The expanding role of computer science education — in every discipline from engineering to the arts — took center stage on Wednesday, Feb. 27, as MIT continued its three-day celebration of the new MIT Stephen A. Schwarzman College of Computing.
More than 300 people filled the Samberg Conference Center for Teach: The Academic Symposium, which featured two keynote addresses and five panel discussions on topics ranging from “Teaching Ethics and Policy in Computer Science” to “Teaching Computer Science to All.”
The day began with welcoming remarks from Provost Martin A. Schmidt, the Ray and Maria Stata Professor of Electrical Engineering and Computer Science (EECS), who described the Schwarzman College as a “transformative opportunity” for MIT.
“In creating something new, we have a clean sheet of paper,” said Schmidt, who later expanded on his comments in a discussion with reporters. “I am confident that what we learn today will indeed shape the creation of the college.”
Schmidt then introduced Farnam Jahanian, president of Carnegie Mellon University, who offered the day’s opening keynote address, “The Future of Higher Education in the Age of Disruption.” He was the first of nearly 30 speakers, who hailed from across MIT as well as from a wide range of other universities, including Columbia University, Cornell University, Georgia Tech, Harvard University, and Stanford University.
Jahanian described the societal changes being wrought by computing advances as unprecedented and pointed out that major technological changes have historically led to innovations in higher education. “The pace of innovation is accelerating dramatically,” he said. “Society, including our education system, must adapt to this new paradigm.”
The increasing demands for an educated workforce and the changing nature of work call for new thinking about how students acquire computing skills, he said. “We’re seeing a shift from an industrial, transactional model of education based on a rigid model to a much more personalized, outcome-based model,” Jahanian said. “Computer scientists have to take a much more expansive but inclusive view of computing.”
The discussions that followed provided a glimpse of such a view, including the panel on teaching computing in arts and humanities, which was moderated by Agustín Rayo, associate dean of the School of Humanities, Arts, and Social Sciences. Featuring MIT faculty from EECS, the Music and Theater Arts Section, and the Department of Economics as well as a computer scientist from Cornell, the panel underscored the synergies between computer science and other fields.
For example, Eran Egozy, a professor of the practice in music technology, gave a lively demonstration of how students in his class can create music with code. And EECS Professor Erik Demaine described using computation to create origami and blown glass.
“The future of the humanities depends on our ability to bring in computational resources, and the ability of computer science to effect societal change depends on bringing humanities to the table,” said Michael Scott Cuthbert, associate professor of music and the director of Digital Humanities at MIT. “I think both futures at MIT are very bright.”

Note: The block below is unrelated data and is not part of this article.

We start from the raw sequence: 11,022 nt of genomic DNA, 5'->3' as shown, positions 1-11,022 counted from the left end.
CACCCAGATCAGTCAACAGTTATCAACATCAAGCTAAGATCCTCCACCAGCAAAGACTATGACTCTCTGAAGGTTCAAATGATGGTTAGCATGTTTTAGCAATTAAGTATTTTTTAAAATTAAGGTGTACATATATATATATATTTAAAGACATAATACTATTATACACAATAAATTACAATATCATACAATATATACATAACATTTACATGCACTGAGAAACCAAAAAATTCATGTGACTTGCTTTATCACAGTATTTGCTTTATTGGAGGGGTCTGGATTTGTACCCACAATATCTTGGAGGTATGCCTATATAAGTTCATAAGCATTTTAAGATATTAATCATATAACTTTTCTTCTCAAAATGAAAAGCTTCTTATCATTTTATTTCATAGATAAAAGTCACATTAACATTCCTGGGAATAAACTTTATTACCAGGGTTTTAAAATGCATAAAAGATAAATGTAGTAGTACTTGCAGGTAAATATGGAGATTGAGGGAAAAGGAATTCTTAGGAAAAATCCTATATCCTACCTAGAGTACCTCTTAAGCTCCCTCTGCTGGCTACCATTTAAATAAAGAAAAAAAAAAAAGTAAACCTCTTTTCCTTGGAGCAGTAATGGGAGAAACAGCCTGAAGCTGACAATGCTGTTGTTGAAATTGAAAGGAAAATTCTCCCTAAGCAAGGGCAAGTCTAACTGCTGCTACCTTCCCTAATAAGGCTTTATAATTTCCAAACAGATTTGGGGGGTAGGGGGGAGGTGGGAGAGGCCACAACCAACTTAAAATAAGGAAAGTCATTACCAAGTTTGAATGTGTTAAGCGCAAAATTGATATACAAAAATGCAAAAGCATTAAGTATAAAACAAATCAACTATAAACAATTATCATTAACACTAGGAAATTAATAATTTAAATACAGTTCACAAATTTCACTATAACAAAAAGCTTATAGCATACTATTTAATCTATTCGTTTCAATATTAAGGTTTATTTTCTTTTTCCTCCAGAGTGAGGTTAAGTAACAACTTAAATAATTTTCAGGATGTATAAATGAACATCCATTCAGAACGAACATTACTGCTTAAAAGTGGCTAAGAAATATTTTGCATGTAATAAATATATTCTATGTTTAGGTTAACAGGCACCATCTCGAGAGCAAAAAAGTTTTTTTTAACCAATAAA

The value of interdisciplinary connections — a central theme of the day — was picked up by the next panel. Moderated by David Autor, Ford Professor Economics, the panel focused on ways to incorporate the teaching of ethics and policy in computer science.
“We should have ethics throughout the computer science curriculum so that [students] think about ethical implication of their designs at the same time they think about writing elegant code and efficient code,” said Barbara Grosz, the Higgins Professor of Natural Sciences at Harvard University. “Ethics is everybody’s responsibility.”
David Danks, head of Carnegie Mellon’s philosophy department, pointed out that while computer science students don’t need to become philosophers — or vice versa — they do need to learn to collaborate and to value other ways of thinking. “Different disciplines just ask different question about the world,” he said.
Echoing MIT President L. Rafael Reif’s call for the Institute to educate students who are “bilingual” in computing and other fields, Hal Abelson, the Class of 1922 Professor of EECS, noted that working across disciplines — notably with policymakers — can give technologists more impact.
“MIT can be a world leader in information policy,” he said, citing the ethical concerns that have emerged from cybersecurity as an important area for input. “We have the opportunity to bring our technological insight into that policy debate.”
The next panel, moderated by MIT Chancellor Cynthia Barnhart, also highlighted the value of interdisciplinary work in the teaching of computing in science and engineering. “What computing does when you wrap it in with [science and engineering] courses is make them actionable,” said Stephen Boyd, chair of the Department of Electrical Engineering at Stanford University, explaining that software applications have made engineering instruction much less theoretical.
“I think infusing computation skills into everything will make students that much more marketable,” said Wendi Heinzelman, dean of the Hajim School of Engineering and Applied Sciences at the University of Rochester.